Here is how to avoid Seasonal Affective Disorder

One tip is to go for a walk in daylight. Photo by PA
One tip is to go for a walk in daylight. Photo by PA

For around six per cent of the UK population, the onset of winter brings ‘major depressive episodes’ that can be extremely debilitating, making keeping up everyday tasks very difficult.

Seasonal affective disorder - otherwise known as SAD - is a form of clinical depression that has a clear pattern, occurring at the same time each year during winter.

LloydsPharmacy pharmacist Anshu Kaura says: “You might notice a loss of pleasure or interest in normal activities, feeling irritable, worthless, guilty or in despair, a lack of energy or lethargy during the day, and struggling to get up in the mornings.

“The NHS estimates that around one in 15 people in the UK are affected by SAD between September and April, and symptoms can increase during December, January and February. Women are four times more likely to be affected than men, and are more at risk if they are between the ages of 18 and 30.” A family history of depression, bipolar disorder or SAD may also increase your risk.

There are lots of different ideas about why SAD occurs, but evidence seems to point towards lack of sunlight being a trigger for some people. Less daylight hours in winter means the body produces more of the sleep hormone melatonin, which can cause lethargy and symptoms of depression.

What can I do to combat it?

1. More daily exercise

Lifestyle changes like regular exercise and getting as much sunlight as possible (for example trying to take at least a 20-minute walk outside every lunchtime) can make all the difference. Other behavioural habits - like making your workspace light and airy and sitting near windows when you’re indoors - can have a positive effect on your overall mood too.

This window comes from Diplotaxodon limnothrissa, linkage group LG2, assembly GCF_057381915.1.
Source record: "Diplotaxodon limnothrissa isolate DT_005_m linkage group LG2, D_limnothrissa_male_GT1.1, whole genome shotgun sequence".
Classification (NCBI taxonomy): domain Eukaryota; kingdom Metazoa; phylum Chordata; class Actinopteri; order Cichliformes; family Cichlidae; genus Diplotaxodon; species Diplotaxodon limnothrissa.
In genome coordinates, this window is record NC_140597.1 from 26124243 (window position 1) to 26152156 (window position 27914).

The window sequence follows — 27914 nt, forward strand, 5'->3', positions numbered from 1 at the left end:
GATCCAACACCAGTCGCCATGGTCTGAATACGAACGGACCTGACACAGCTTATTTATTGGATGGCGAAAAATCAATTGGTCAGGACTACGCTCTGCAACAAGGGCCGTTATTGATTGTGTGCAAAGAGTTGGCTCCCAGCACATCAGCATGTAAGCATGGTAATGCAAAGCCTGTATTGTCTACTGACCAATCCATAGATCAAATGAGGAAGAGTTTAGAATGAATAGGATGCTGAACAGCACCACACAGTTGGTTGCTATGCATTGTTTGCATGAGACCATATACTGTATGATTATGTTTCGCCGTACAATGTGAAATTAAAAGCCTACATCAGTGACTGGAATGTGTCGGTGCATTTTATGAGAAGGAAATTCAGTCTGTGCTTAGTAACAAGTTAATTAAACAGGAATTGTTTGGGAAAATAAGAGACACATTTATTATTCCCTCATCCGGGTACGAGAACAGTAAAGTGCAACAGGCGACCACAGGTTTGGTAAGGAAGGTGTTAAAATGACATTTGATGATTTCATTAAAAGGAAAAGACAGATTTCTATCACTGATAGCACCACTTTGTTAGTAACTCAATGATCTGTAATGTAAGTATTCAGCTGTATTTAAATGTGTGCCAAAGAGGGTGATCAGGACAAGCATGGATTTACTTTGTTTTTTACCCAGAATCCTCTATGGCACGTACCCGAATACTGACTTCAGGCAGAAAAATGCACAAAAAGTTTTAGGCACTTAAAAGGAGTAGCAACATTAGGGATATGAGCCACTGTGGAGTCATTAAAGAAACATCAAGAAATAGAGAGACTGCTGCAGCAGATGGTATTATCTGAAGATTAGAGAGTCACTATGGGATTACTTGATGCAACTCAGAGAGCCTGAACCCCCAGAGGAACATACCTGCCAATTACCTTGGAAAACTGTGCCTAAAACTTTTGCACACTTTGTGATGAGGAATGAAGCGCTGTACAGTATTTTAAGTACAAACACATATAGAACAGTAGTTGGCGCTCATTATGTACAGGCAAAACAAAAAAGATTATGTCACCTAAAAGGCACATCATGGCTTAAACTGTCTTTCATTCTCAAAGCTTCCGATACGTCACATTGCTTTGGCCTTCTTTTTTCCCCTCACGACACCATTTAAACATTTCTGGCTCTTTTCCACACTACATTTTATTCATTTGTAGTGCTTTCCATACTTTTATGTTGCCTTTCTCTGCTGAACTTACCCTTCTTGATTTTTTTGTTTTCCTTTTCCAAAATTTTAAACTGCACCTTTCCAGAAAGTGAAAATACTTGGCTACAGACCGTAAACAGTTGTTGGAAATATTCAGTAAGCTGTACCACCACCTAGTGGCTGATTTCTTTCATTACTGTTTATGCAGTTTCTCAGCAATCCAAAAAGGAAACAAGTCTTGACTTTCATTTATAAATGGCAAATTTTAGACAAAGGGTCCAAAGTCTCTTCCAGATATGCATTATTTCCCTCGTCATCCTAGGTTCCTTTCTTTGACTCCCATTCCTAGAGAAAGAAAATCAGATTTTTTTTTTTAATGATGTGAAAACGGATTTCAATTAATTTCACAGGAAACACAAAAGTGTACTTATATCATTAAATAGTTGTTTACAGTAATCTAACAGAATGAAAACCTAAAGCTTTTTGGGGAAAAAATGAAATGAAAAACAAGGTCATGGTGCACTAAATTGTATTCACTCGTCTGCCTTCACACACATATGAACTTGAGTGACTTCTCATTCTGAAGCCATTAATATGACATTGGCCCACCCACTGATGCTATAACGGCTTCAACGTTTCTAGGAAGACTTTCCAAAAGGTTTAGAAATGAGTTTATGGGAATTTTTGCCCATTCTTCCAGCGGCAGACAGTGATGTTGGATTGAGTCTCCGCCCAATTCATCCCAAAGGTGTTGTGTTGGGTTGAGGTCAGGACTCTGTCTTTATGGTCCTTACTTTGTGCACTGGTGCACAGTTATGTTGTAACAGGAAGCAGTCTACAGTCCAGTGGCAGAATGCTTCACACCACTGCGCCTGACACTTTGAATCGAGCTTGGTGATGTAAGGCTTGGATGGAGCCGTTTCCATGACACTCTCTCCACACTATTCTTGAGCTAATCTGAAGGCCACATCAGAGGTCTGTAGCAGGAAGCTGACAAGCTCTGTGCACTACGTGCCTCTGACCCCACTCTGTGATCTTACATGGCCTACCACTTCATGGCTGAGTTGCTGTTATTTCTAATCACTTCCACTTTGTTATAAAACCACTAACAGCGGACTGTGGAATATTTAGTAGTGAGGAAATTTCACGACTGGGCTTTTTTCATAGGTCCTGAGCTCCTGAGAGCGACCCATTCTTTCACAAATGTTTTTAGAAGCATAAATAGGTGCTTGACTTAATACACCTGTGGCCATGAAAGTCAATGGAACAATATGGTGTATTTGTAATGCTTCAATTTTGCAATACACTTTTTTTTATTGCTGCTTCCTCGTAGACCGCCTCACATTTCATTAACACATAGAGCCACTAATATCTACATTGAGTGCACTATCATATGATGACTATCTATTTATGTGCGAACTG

2. Consider your light exposure and vitamin D intake

As there is not enough UVB radiation from the skin for our skin to make vitamin D, you should get vitamin D from food sources, such as oily fish, red meat and egg yolks.

The NHS suggests everyone in the UK should take a vitamin D supplement during winter, and vitamin D deficiency is fairly widespread. Herbal remedies like St John’s wort are also available.

There’s tech that can help too, like a sunrise lamp to stimulate exposure to sunlight, known as light therapy.

3. Manage your diet

Avoid sugary foods like chocolate, cakes and biscuits. Instead, eat healthier choices, which will give a longer lasting source of energy, such as fruit, nuts and seeds, yogurt and oat cakes.

4. Sort out your sleep routine

Feeling lethargic and sleepy during the day, or sleeping for longer than normal, are key symptoms of seasonal affective disorder, so taking steps to manage the time your spend in bed can help to keep both body and mind in a healthy routine.

On average, a ‘normal’ amount of sleep for an adult is considered to be around seven to nine hours a night.

If SAD is still affecting your day-to-day life, talk to your GP or pharmacist.